Over the years of visits and occasionally helping to watch Wanagat’s children, that feeling has become mutual.
“Ever since my brother’s death there’s been a lot going on,” Wanagat said. “He’s been like another brother to me. Not just a friend — he’s like a family member.”
‘I would be forever grateful’
Kyle Bailey isn’t just one in a million. He’s one in a few million as he’s the only documented triple organ transplant recipient in Michigan.
Even though he’s one of the few people in the world with three donor organs in him, thousands just in Michigan are looking for their donors.
More than 2,500 Michiganders are seeking a kidney. Almost 400 are looking for a liver. About 100 are in need of a heart.
“I have met people in the last six months that say “Eh, what do I need to donate organs for?’” Kyle Bailey said.
Well, him being around to even field that question should be enough of an answer. Wanagat also knows the impact making that decision can have as she’s seen her brother live on through five different people.
“Why not give someone else the chance?” she said. “As a mother and a sister, if someone gave me that gift, I would be forever grateful.”
The process is as easy as registering online at michigan.gov, and Kyle Bailey has also gone to extreme lengths to spread the word. Caddying 13 weeks after a double organ transplant is impressive, but it seems simple compared to his Lexington-to-Muskegon run he accomplished in three days in 2012 that helped raise $59,000 for Gift of Life Michigan.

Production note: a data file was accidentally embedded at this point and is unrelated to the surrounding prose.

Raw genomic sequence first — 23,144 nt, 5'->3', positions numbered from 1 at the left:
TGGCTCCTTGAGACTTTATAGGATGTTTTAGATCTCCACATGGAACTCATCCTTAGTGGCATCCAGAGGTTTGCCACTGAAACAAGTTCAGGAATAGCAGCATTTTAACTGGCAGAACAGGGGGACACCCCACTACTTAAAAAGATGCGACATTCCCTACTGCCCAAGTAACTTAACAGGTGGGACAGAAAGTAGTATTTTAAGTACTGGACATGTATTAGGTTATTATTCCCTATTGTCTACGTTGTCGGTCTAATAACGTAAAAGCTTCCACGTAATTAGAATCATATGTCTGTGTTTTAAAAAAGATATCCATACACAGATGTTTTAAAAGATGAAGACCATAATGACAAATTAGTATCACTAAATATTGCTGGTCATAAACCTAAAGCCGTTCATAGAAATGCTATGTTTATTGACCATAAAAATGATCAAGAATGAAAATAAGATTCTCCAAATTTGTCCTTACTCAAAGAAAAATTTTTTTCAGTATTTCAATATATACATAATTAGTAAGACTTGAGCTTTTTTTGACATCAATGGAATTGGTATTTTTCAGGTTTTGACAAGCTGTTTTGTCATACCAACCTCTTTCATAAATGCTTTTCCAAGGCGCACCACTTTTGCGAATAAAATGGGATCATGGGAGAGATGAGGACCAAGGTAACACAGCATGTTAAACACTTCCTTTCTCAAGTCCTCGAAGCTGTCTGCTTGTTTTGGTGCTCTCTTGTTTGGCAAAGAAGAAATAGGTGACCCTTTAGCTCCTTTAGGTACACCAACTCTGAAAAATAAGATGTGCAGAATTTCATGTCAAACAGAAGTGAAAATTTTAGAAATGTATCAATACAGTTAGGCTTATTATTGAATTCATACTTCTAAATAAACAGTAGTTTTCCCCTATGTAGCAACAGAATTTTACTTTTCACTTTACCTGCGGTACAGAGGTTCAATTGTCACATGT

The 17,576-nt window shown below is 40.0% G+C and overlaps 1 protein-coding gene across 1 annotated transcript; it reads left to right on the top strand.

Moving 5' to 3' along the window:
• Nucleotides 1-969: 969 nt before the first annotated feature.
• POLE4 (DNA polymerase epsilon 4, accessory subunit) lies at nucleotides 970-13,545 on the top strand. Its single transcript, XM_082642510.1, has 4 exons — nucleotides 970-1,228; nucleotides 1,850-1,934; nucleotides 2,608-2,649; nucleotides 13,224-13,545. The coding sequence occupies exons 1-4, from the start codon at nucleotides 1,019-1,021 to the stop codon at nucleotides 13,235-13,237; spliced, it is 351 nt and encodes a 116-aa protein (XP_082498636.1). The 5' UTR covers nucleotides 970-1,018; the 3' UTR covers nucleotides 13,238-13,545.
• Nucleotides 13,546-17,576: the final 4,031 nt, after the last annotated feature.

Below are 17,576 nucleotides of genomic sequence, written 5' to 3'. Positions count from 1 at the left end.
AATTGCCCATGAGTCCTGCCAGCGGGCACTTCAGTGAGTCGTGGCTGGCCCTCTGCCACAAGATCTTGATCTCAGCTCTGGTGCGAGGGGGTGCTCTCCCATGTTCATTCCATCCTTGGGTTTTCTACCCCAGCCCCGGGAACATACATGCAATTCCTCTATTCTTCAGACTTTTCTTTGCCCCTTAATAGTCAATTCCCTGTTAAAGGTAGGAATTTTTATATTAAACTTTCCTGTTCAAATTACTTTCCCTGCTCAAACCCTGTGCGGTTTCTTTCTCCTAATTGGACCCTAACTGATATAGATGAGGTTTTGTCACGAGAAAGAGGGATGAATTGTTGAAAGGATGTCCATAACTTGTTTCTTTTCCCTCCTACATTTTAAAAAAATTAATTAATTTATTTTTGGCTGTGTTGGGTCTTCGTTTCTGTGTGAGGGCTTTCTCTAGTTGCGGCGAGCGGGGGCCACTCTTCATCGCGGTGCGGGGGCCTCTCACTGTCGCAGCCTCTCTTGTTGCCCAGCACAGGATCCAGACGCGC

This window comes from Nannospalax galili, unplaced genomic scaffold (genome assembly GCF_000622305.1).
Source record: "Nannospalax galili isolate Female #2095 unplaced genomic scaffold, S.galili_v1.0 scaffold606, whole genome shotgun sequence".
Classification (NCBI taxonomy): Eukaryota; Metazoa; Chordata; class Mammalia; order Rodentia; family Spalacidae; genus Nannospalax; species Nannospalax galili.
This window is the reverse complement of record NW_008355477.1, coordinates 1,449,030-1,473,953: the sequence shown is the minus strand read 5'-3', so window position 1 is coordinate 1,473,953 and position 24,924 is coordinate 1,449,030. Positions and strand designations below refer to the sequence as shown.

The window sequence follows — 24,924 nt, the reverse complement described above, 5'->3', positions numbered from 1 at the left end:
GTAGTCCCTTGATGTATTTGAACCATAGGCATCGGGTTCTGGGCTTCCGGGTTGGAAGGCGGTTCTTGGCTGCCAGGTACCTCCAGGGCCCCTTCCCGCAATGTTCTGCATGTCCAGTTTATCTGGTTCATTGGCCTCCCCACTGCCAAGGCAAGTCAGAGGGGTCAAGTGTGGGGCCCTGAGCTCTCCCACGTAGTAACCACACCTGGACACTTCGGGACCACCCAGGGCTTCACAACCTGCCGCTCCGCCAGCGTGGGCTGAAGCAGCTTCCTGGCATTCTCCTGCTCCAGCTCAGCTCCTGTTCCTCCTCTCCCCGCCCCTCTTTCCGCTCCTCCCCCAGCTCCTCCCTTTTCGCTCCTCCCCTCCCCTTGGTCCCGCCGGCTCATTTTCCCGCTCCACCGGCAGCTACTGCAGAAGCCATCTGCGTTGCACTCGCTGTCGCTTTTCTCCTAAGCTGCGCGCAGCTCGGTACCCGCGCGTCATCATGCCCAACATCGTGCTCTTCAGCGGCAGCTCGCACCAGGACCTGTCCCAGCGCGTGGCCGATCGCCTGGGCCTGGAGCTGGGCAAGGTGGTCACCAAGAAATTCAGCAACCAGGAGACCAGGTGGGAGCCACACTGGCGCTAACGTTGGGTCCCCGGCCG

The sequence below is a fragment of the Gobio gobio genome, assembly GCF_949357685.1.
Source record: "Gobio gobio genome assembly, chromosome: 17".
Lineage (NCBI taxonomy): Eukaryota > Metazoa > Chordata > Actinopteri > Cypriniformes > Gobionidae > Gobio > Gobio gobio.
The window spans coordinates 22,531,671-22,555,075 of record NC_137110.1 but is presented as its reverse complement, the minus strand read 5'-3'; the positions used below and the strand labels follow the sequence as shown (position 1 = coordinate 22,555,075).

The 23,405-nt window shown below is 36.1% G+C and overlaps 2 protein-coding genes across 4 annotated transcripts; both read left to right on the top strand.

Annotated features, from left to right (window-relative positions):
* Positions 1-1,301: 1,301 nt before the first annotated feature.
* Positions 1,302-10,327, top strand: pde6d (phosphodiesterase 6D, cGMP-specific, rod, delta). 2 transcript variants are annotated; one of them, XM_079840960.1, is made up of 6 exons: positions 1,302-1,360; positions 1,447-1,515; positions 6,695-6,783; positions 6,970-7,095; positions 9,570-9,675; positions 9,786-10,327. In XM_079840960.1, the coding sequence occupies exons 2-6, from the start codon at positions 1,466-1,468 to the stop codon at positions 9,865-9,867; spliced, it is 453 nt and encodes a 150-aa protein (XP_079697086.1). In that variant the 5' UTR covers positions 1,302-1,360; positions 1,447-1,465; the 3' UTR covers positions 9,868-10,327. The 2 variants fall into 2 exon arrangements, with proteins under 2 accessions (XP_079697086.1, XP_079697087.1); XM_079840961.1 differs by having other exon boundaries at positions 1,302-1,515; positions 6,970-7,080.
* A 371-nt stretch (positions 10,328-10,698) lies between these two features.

What he did that week and what he’s been able to accomplish since has been nothing short of incredible.
“It’s inspiring,” Nick Bailey said. “If he can do it, I can do it. Since he’s been through all of this stuff and he wants to go out and do big things.”
Back on the course
Kyle Bailey – now a PGA assistant at Solitude Links – can’t get enough of helping his younger brother reach the pinnacle of his golf game.
“The reason I get up is because of him,” Kyle Bailey said. “I was telling him I’m trying to be around when he’s 40.”
The relationship on and off the course is as healthy as Kyle Bailey is now, despite the 15 year age gap between the two.
“He’s amazing, and probably the best older brother you can have,” Nick Bailey said. “He takes me out everywhere, teaches me golf.”
What more could you want?
Ever since both transplant surgeries, Kyle Bailey has looked at life a little differently too. He said it’s not exactly as extreme as living life to the fullest every day, but it’s just the little parts of life that feel a little different.
“Before the surgery, I was uptight about crap,” Kyle Bailey said, “And now it’s just, ‘Eh, forget it,’ there’s way bigger stuff to worry about.”
All that’s to worry about now is living is life as any other person would, making people aware of the importance of organ donations and, of course, helping his brother with his putting and chipping.
So, why register to be an organ donor? Six years and three transplants later, Kyle Bailey is living proof it’s worth thinking about.
“I would say do it,” Nick Bailey said. “If an accident happens you can have the match to someone’s life and save him.
“He’s a big inspiration.”